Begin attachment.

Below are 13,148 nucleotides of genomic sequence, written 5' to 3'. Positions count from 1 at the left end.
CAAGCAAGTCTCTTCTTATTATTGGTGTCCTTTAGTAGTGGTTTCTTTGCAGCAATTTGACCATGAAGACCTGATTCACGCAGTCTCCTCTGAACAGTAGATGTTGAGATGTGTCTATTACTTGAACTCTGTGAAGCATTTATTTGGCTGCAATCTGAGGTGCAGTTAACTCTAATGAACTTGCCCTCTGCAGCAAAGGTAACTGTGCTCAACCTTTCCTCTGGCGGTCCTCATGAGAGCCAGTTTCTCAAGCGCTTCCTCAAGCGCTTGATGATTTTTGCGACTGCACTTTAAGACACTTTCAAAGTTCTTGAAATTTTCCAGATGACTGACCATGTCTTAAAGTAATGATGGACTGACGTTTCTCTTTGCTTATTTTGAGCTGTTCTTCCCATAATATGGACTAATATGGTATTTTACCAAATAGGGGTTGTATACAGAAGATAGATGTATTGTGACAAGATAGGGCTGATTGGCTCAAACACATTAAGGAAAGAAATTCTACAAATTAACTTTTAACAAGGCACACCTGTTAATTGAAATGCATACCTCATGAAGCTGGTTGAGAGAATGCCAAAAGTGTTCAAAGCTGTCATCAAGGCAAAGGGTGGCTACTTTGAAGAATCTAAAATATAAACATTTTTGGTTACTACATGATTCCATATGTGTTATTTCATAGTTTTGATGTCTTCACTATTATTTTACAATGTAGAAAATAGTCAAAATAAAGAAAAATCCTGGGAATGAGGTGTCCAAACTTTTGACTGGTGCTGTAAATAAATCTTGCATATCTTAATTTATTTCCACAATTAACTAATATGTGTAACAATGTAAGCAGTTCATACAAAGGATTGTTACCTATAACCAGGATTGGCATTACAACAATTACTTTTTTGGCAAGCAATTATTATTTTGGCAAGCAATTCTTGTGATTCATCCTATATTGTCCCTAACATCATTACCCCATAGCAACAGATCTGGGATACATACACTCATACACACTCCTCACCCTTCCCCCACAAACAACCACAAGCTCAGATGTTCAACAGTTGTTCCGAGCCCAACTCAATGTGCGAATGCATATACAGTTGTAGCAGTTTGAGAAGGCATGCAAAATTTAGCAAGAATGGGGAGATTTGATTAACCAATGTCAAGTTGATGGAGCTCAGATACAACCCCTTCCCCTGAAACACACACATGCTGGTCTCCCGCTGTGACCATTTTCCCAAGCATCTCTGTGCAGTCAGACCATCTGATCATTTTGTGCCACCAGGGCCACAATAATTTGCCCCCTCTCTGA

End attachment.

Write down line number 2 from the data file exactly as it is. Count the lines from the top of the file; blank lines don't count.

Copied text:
CAAGCAAGTCTCTTCTTATTATTGGTGTCCTTTAGTAGTGGTTTCTTTGCAGCAATTTGACCATGAAGACCTGATTCACGCAGTCTCCTCTGAACAGTAGATGTTGAGATGTGTCTATTACTTGAACTCTGTGAAGCATTTATTTGGCTGCAATCTGAGGTGCAGTTAACTCTAATGAACTTGCCCTCTGCAGCAAAGGTAACTGTGCTCAACCTTTCCTCTGGCGGTCCTCATGAGAGCCAGTTTCTCAAGCGCTTCCTCAAGCGCTTGATGATTTTTGCGACTGCACTTTAAGACACTTTCAAAGTTCTTGAAATTTTCCAGATGACTGACCATGTCTTAAAGTAATGATGGACTGACGTTTCTCTTTGCTTATTTTGAGCTGTTCTTCCCATAATATGGACTAATATGGTATTTTACCAAATAGGGGTTGTATACAGAAGATAGATGTATTGTGACAAGATAGGGCTGATTGGCTCAAACACATTAAGGAAAGAAATTCTACAAATTAACTTTTAACAAGGCACACCTGTTAATTGAAATGCATACCTCATGAAGCTGGTTGAGAGAATGCCAAAAGTGTTCAAAGCTGTCATCAAGGCAAAGGGTGGCTACTTTGAAGAATCTAAAATATAAACATTTTTGGTTACTACATGATTCCATATGTGTTATTTCATAGTTTTGATGTCTTCACTATTATTTTACAATGTAGAAAATAGTCAAAATAAAGAAAAATCCTGGGAATGAGGTGTCCAAACTTTTGACTGGTGCTGTAAATAAATCTTGCATATCTTAATTTATTTCCACAATTAACTAATATGTGTAACAATGTAAGCAGTTCATACAAAGGATTGTTACCTATAACCAGGATTGGCATTACAACAATTACTTTTTTGGCAAGCAATTATTATTTTGGCAAGCAATTCTTGTGATTCATCCTATATTGTCCCTAACATCATTACCCCATAGCAACAGATCTGGGATACATACACTCATACACACTCCTCACCCTTCCCCCACAAACAACCACAAGCTCAGATGTTCAACAGTTGTTCCGAGCCCAACTCAATGTGCGAATGCATATACAGTTGTAGCAGTTTGAGAAGGCATGCAAAATTTAGCAAGAATGGGGAGATTTGATTAACCAATGTCAAGTTGATGGAGCTCAGATACAACCCCTTCCCCTGAAACACACACATGCTGGTCTCCCGCTGTGACCATTTTCCCAAGCATCTCTGTGCAGTCAGACCATCTGATCATTTTGTGCCACCAGGGCCACAATAATTTGCCCCCTCTCTGA